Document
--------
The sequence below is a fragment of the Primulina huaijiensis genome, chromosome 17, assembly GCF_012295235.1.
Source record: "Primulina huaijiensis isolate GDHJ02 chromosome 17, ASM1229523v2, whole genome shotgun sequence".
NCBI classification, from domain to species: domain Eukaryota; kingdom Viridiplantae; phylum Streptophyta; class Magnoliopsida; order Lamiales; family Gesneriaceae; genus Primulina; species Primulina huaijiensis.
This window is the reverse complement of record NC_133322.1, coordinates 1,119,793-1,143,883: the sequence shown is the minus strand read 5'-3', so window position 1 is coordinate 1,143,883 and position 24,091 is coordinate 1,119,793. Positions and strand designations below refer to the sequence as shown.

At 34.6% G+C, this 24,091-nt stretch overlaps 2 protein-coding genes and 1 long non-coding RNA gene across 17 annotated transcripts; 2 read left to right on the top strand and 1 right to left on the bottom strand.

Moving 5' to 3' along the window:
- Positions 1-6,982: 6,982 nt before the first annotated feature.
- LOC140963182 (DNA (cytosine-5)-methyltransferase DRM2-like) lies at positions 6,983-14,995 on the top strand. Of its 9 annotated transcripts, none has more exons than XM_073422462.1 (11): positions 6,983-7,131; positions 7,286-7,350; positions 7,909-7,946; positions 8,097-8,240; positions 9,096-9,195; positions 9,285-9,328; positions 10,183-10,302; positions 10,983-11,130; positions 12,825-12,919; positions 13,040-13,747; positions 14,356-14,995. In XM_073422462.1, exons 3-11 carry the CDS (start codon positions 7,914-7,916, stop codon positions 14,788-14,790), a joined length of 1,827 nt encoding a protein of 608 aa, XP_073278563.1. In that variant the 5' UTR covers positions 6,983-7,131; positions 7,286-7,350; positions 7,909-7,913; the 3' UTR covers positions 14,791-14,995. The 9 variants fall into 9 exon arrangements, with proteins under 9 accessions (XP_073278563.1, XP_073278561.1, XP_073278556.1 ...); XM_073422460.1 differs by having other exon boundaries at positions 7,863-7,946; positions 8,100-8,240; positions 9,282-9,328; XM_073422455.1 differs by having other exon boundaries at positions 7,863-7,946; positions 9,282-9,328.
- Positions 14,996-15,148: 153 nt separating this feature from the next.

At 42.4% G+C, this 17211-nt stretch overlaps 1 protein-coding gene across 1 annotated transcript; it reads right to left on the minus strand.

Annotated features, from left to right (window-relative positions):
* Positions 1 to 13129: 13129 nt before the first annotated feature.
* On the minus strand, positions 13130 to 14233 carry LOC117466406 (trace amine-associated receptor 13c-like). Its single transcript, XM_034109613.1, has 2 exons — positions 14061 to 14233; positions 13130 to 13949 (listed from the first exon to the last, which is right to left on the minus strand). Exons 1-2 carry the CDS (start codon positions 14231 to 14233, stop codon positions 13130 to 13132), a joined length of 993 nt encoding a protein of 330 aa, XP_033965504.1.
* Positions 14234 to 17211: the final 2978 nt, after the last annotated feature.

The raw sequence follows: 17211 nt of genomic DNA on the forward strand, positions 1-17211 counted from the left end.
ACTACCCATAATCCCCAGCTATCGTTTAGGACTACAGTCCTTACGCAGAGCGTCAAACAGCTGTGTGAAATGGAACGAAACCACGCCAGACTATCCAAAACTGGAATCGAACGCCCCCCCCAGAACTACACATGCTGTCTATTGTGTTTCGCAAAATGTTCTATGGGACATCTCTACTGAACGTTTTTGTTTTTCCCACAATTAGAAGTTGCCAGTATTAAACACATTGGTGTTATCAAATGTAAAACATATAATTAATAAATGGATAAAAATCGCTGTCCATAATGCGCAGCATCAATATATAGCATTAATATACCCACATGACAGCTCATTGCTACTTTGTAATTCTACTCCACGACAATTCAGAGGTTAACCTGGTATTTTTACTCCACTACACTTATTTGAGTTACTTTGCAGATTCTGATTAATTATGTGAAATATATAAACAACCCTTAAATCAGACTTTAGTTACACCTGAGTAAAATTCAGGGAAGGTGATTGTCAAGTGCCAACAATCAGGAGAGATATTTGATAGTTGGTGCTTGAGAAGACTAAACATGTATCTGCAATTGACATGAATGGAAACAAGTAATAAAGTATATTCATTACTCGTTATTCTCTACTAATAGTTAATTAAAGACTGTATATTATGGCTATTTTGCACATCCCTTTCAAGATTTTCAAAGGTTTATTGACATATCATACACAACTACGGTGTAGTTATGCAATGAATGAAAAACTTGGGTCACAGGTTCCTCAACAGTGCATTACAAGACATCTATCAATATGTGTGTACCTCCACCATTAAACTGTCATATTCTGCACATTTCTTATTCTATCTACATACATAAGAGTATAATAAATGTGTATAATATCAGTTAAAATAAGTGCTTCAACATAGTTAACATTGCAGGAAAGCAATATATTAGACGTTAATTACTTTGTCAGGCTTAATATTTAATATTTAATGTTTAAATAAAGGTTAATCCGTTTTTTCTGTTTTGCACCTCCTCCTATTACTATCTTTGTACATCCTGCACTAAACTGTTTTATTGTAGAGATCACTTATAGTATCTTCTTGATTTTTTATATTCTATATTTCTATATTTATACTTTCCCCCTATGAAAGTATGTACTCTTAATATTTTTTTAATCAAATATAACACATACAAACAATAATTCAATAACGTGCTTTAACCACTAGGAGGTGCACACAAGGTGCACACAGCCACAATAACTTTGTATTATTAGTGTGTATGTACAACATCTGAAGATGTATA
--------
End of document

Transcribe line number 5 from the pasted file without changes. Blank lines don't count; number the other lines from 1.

At 34.6% G+C, this 24,091-nt stretch overlaps 2 protein-coding genes and 1 long non-coding RNA gene across 17 annotated transcripts; 2 read left to right on the top strand and 1 right to left on the bottom strand.